10 September 2013

My Fringe Odyssey—An Update

The ATL is a great place to run—if you don't mind Hills, Heat, Humidity. Oh yeah, and Elevation (~1000 ft.). This post is about my own running experience here. It's probably more for me than you, so feel free to skip it. I feel a need to mark my milestones.

If you're interested in my running odyssey, you can catch up here. (Reading, of course, from the bottom up—it's a blog, after all.) Long story short: I ran a bit—recreationally—in my 20s as a graduate student, got involved in law and family and more or less quit. After moving to Atlanta in 2000, I tried to start up again but could manage no more than a mile or two without inflicting pain on my hips and knees that lasted for days afterward. I don't do pain well. In August, 2009, I saw Christopher MacDougall on the Daily Show, went out immediately and bought his book, Born to Run, and began teaching myself to run barefoot/minimalist style. I've now been running regularly for 4 years, and this post is an update on my progress.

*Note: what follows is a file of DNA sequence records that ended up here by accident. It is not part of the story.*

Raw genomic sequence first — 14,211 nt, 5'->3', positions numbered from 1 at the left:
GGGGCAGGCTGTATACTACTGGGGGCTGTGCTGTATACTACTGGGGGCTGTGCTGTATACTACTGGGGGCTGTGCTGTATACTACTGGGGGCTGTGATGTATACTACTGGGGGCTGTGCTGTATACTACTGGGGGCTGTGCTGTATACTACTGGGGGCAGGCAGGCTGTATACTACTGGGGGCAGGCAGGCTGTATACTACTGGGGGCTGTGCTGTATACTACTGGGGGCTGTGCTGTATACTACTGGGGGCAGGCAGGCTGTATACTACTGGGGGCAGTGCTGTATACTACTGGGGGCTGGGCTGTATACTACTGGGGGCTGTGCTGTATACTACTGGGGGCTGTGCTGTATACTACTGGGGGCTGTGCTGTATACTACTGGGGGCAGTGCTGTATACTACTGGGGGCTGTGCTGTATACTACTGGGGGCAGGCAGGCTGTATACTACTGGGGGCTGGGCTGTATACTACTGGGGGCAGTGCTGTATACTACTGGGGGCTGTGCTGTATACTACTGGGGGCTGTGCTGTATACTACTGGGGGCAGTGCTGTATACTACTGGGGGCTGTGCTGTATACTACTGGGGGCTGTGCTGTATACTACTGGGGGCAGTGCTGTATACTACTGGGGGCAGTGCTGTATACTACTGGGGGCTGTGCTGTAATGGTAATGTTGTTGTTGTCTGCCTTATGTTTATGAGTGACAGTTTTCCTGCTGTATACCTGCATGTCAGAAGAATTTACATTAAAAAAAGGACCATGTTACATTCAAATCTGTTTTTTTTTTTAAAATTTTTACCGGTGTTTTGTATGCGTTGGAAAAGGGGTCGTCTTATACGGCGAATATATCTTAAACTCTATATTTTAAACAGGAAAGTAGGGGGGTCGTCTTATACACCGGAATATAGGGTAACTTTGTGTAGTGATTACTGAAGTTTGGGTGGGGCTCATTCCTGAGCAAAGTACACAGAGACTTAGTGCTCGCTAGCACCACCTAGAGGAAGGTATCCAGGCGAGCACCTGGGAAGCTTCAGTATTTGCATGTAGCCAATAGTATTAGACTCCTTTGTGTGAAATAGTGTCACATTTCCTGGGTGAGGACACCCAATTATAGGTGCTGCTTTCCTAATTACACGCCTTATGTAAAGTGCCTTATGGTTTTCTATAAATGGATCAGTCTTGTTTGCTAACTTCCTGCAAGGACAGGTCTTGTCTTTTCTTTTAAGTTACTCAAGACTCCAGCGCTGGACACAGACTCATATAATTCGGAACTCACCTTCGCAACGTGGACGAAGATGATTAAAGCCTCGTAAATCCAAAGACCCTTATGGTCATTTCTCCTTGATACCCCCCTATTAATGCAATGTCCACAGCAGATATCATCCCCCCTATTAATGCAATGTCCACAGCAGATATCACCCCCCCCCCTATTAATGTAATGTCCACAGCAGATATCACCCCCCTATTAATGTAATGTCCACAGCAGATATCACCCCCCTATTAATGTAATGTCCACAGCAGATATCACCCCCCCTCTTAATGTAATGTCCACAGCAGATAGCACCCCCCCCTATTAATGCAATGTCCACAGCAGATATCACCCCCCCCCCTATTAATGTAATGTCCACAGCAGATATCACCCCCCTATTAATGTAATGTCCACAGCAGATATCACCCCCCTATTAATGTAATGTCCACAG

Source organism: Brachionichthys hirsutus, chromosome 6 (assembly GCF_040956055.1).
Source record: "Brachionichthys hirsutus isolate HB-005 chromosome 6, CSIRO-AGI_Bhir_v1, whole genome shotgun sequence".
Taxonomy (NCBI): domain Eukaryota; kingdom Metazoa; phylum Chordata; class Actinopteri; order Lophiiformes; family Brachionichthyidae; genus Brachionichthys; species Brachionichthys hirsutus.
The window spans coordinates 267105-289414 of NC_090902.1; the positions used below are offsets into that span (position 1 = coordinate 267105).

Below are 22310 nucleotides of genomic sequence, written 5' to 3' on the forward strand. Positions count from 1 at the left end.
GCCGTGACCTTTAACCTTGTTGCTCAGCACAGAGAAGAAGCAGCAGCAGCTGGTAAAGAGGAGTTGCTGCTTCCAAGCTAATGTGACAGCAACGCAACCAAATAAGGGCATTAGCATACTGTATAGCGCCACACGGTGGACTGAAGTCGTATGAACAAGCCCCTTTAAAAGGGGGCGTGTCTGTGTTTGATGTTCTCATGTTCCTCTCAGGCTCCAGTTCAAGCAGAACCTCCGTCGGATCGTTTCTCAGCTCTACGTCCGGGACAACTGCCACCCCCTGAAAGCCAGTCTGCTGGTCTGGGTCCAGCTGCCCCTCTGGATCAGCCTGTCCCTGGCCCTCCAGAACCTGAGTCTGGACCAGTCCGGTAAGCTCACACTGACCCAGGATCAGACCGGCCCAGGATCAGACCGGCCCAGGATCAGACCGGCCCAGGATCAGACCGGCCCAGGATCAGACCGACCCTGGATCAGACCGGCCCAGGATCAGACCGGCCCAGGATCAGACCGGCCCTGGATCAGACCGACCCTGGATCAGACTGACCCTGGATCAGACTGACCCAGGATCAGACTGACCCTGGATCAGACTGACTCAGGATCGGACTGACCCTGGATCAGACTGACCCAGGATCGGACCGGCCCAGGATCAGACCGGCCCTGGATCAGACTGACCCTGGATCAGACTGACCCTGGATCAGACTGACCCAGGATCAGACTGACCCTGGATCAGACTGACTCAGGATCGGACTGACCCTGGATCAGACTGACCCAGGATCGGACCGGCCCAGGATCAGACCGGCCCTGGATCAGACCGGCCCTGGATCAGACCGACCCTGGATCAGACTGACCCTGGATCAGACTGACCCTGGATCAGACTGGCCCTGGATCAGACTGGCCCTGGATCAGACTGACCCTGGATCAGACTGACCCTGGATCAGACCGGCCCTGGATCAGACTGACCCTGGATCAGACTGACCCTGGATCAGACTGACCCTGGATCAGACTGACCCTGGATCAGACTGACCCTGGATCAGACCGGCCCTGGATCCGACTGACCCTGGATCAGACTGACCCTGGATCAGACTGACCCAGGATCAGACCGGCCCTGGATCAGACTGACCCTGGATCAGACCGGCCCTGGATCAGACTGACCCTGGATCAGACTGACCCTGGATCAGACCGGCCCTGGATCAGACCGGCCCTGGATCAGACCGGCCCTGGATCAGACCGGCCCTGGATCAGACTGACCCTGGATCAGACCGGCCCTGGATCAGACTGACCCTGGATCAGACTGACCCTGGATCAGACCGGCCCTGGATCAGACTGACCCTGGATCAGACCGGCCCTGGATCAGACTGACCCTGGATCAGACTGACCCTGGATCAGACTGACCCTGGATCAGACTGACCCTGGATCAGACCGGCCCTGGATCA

Beginning around Thanksgiving in 2009, I began keeping a log of my training and race miles. Here are my totals as of today:

In 4 years, I've run a total of just over 1600 miles—400 miles/year on average—337 of which miles have been barefooted (just under a quarter of the total). The rest have been exclusively in Vibram Five Fingers or XeroShoes Sandals. I don't own a pair of traditional running shoes.

I have competed in 49 foot races for a total of 316 miles—one per month. Five of those races were half-marathons (13.1 miles), 16 were 10K (6.2 miles), 13 were 5K (3.1 miles), and a couple were 15K (9.3 miles)—all road races. The remainder were trail runs of varying lengths, from 3.1 miles to 9.3 miles. Only one did I not finish.

My Personal Bests in the standard distance road races are:

 5K  -    26:18
10K -    55:21
15K - 1:37:27
Half - 2:03:00

Not bad for an old guy—especially one didn't run track or cross country as a youngster and who hasn't been running his entire life. I'm not the fastest person out there, but by no means am I the slowest. I have to admit there's something fairly self-satisfying about a gray-haired old guy in a pair of flip flops or toe shoes passing a fit young athlete in his/her 30s, say, wearing a pair of fancy running shoes in the last couple miles of a middle distance race. I'm not gonna' lie. Racing gets my competitive juices, as well as my endorphins, flowing!